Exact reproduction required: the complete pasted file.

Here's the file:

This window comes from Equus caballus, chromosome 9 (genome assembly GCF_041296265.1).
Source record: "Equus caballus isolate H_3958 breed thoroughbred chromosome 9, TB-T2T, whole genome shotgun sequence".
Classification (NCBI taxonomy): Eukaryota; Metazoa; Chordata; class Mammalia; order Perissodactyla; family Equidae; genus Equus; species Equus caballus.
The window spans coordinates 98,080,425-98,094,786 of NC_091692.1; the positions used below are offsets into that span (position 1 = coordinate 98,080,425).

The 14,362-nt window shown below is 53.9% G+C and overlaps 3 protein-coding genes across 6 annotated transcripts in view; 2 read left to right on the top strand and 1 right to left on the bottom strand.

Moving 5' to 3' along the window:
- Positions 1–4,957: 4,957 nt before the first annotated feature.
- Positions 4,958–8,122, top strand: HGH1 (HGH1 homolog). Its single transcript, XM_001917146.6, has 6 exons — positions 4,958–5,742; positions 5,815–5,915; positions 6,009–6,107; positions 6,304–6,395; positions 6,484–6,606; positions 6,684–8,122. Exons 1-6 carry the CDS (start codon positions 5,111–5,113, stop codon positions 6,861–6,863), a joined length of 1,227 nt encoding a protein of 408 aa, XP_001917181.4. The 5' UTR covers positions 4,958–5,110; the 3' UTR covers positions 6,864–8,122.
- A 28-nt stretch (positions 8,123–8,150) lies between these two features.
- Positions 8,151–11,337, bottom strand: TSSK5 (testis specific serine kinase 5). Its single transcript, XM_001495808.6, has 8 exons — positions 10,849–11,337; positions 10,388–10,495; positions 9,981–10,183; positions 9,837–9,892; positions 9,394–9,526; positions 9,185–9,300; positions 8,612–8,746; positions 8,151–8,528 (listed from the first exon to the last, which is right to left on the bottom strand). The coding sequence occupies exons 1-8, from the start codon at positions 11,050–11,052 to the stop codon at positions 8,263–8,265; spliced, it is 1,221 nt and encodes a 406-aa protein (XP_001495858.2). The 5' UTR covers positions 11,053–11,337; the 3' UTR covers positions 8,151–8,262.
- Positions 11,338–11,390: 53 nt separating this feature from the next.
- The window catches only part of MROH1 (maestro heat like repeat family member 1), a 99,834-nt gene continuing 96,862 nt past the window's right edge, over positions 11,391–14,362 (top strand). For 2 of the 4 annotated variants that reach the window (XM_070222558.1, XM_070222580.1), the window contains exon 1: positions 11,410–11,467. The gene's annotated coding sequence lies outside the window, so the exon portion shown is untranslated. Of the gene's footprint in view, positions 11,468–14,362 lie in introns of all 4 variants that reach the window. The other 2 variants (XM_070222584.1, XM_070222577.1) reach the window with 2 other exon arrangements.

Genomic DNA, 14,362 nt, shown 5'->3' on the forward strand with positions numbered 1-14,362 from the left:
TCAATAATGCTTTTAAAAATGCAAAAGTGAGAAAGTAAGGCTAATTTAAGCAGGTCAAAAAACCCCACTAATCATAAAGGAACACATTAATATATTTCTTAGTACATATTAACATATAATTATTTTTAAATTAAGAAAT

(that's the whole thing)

This window comes from Equus caballus, chromosome 9 (genome assembly GCF_041296265.1).
Source record: "Equus caballus isolate H_3958 breed thoroughbred chromosome 9, TB-T2T, whole genome shotgun sequence".
Classification (NCBI taxonomy): Eukaryota; Metazoa; Chordata; class Mammalia; order Perissodactyla; family Equidae; genus Equus; species Equus caballus.
The window spans coordinates 98,080,425-98,094,786 of NC_091692.1; the positions used below are offsets into that span (position 1 = coordinate 98,080,425).

The 14,362-nt window shown below is 53.9% G+C and overlaps 3 protein-coding genes across 6 annotated transcripts in view; 2 read left to right on the top strand and 1 right to left on the bottom strand.

Moving 5' to 3' along the window:
- Positions 1–4,957: 4,957 nt before the first annotated feature.
- Positions 4,958–8,122, top strand: HGH1 (HGH1 homolog). Its single transcript, XM_001917146.6, has 6 exons — positions 4,958–5,742; positions 5,815–5,915; positions 6,009–6,107; positions 6,304–6,395; positions 6,484–6,606; positions 6,684–8,122. Exons 1-6 carry the CDS (start codon positions 5,111–5,113, stop codon positions 6,861–6,863), a joined length of 1,227 nt encoding a protein of 408 aa, XP_001917181.4. The 5' UTR covers positions 4,958–5,110; the 3' UTR covers positions 6,864–8,122.
- A 28-nt stretch (positions 8,123–8,150) lies between these two features.
- Positions 8,151–11,337, bottom strand: TSSK5 (testis specific serine kinase 5). Its single transcript, XM_001495808.6, has 8 exons — positions 10,849–11,337; positions 10,388–10,495; positions 9,981–10,183; positions 9,837–9,892; positions 9,394–9,526; positions 9,185–9,300; positions 8,612–8,746; positions 8,151–8,528 (listed from the first exon to the last, which is right to left on the bottom strand). The coding sequence occupies exons 1-8, from the start codon at positions 11,050–11,052 to the stop codon at positions 8,263–8,265; spliced, it is 1,221 nt and encodes a 406-aa protein (XP_001495858.2). The 5' UTR covers positions 11,053–11,337; the 3' UTR covers positions 8,151–8,262.
- Positions 11,338–11,390: 53 nt separating this feature from the next.
- The window catches only part of MROH1 (maestro heat like repeat family member 1), a 99,834-nt gene continuing 96,862 nt past the window's right edge, over positions 11,391–14,362 (top strand). For 2 of the 4 annotated variants that reach the window (XM_070222558.1, XM_070222580.1), the window contains exon 1: positions 11,410–11,467. The gene's annotated coding sequence lies outside the window, so the exon portion shown is untranslated. Of the gene's footprint in view, positions 11,468–14,362 lie in introns of all 4 variants that reach the window. The other 2 variants (XM_070222584.1, XM_070222577.1) reach the window with 2 other exon arrangements.

Genomic DNA, 14,362 nt, shown 5'->3' on the forward strand with positions numbered 1-14,362 from the left:
TCAATAATGCTTTTAAAAATGCAAAAGTGAGAAAGTAAGGCTAATTTAAGCAGGTCAAAAAACCCCACTAATCATAAAGGAACACATTAATATATTTCTTAGTACATATTAACATATAATTATTTTTAAATTAAGAAAT